Perhaps it would occur to him that this could be the reason for reports of adult Muslim women who are so frightened by the guards they would rather wet their bed, or use material from their tent during menstruation, than use the facilities provided by his Government. Prime Minister Turnbull may even be empathetic enough to understand the indignity suffered by any women forced into a situation where menstrual blood may fall to the ground in front of male strangers.

Moving on to the medical centre, he may appreciate why its location 4 to 5 kilometres away from the detention camp creates access issues for families, particularly if their children have a medical issue.

As a special treat, he may hear patients being called by their boat number because, after all, there are so many people named Mohammad on the Island.

Prime Minister Turnbull may even be introduced to the six-year-old girl who was treated for burns around her neck because she was attempting to commit suicide with a piece of fence tie, or to the children who are wondering what crimes they have committed that they are imprisoned, or to the families in despair because of their unknown fate. In a reflective moment Prime Minister Turnbull may well ask to what extent he now bears responsibility for the savage assaults on the human rights of asylum seekers and refugees.

Prime Minister Turnbull is on the public record defending Australia’s harsh asylum seeker measures on the basis that they stop the people smuggling business. Political pragmatism devoid of balanced consideration of moral and ethical issues? Is it just a coincidence that he was also a vocal critic of the artists who forced a withdrawal of Transfield as a Bienale sponsor, completely ignoring the historical role that artists have played as lightning rods in identifying the need for and facilitating social change.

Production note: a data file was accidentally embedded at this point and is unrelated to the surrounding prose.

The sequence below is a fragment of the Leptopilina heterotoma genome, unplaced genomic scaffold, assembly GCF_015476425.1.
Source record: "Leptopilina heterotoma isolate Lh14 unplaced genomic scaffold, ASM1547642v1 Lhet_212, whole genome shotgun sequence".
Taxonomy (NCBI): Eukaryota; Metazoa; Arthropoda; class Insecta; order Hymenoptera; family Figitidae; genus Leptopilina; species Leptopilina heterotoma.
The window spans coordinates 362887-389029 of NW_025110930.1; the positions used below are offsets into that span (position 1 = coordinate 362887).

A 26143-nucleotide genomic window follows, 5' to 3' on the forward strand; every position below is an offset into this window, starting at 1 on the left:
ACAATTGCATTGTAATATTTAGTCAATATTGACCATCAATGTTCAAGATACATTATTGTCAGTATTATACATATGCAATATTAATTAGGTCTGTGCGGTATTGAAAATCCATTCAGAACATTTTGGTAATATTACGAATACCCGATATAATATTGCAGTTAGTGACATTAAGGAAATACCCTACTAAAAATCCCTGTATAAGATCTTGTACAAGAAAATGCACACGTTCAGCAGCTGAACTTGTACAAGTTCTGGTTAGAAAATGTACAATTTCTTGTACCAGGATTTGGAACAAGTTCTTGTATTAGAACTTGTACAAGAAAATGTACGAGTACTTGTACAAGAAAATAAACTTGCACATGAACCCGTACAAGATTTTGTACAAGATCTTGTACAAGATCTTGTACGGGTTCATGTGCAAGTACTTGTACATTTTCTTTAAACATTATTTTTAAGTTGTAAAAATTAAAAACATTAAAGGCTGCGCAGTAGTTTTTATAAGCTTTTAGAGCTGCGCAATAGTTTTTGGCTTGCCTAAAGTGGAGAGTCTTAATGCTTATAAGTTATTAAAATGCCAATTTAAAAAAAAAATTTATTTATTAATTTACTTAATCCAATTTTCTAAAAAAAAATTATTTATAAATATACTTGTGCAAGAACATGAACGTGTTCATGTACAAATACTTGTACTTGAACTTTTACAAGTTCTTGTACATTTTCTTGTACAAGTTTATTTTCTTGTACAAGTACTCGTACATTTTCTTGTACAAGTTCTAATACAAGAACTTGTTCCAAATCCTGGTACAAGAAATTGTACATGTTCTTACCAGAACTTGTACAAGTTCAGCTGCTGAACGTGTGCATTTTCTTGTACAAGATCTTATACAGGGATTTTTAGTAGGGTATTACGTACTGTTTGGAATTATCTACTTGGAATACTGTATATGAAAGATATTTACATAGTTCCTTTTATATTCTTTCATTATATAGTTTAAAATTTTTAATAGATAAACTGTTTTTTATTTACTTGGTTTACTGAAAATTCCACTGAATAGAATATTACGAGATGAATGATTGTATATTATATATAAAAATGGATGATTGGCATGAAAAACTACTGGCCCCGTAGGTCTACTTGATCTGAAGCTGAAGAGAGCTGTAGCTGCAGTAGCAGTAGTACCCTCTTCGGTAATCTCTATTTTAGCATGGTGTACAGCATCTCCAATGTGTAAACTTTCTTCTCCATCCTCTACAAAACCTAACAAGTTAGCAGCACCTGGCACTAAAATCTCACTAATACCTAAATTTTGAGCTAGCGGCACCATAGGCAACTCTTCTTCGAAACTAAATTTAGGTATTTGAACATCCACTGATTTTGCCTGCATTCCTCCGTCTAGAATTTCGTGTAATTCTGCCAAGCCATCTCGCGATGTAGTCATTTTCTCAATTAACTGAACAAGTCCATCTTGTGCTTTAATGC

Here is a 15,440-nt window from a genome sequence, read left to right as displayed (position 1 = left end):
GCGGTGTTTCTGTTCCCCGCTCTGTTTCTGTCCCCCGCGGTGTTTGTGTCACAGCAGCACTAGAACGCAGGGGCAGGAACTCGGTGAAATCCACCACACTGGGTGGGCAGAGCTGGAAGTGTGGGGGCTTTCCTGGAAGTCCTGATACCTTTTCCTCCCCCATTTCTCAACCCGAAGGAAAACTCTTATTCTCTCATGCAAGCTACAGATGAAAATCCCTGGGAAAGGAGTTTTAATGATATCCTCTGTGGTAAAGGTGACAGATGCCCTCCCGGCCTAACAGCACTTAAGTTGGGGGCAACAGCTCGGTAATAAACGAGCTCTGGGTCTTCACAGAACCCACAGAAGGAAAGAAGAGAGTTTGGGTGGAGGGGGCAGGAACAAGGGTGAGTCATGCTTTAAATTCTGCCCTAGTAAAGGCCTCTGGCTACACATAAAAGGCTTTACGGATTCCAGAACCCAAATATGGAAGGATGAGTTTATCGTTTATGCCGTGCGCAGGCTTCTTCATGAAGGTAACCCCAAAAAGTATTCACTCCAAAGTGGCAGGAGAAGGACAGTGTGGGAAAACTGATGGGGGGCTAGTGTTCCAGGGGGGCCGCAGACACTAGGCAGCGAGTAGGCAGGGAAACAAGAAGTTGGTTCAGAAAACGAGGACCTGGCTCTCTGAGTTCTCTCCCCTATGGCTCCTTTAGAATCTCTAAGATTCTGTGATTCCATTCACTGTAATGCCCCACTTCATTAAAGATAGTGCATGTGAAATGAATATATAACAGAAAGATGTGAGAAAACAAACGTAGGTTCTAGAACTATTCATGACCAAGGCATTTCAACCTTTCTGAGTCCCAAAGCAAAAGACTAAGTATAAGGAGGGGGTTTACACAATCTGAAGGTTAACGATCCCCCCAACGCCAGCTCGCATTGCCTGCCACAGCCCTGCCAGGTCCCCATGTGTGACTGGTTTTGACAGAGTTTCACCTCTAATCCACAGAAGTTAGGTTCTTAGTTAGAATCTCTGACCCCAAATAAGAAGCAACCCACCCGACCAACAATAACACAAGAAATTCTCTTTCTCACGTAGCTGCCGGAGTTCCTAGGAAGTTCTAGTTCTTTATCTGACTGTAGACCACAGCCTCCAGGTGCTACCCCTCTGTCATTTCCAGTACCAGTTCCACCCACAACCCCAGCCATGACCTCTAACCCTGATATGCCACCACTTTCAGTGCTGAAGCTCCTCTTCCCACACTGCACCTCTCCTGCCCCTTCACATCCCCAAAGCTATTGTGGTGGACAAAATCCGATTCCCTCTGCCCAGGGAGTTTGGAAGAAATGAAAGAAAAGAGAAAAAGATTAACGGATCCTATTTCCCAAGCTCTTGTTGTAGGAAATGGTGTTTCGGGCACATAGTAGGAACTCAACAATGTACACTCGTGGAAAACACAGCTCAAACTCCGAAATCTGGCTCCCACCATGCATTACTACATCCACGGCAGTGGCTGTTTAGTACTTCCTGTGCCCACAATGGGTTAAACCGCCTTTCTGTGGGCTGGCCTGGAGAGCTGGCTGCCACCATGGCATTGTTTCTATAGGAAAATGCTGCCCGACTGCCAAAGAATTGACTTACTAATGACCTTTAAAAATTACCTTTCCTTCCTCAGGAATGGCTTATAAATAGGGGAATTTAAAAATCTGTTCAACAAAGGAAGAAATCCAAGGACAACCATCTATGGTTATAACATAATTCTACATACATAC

Prime Minister Turnbull asserts that there has never been a more exciting time to be Australian with great opportunities, but it’s a sad day when you discover your country is unique in its malefaction. The United Kingdom is the only country in the EU which has no limit on the length of time that asylum-seekers can be detained in conditions tantamount to high-security prison settings, yet even it still manages to immediately screen children who arrive without visas and release them into the community while their asylum status is determined. We do not.

Many of the health professionals who speak out continue to be personally surveilled and intimidated by government authorities, yet surveillance can't capture the metadata of their nightmares. Upon returning from a visit to Nauru, at least Prime Minister Turnbull could sleep soundly with the comfort of knowing that he has the power to change the culture of implementing otherwise impossibly inhumane policies by deceiving the voting public, by imposing a cloak of secrecy and gagging people who wish only to disseminate the truth and, more importantly, he has the power to change the lives of those people who are personally suffering from our now internationally notorious history of barbarous oppression.

Kellie Tranter is a lawyer and human rights activist. You can follow her on Twitter @KellieTranter.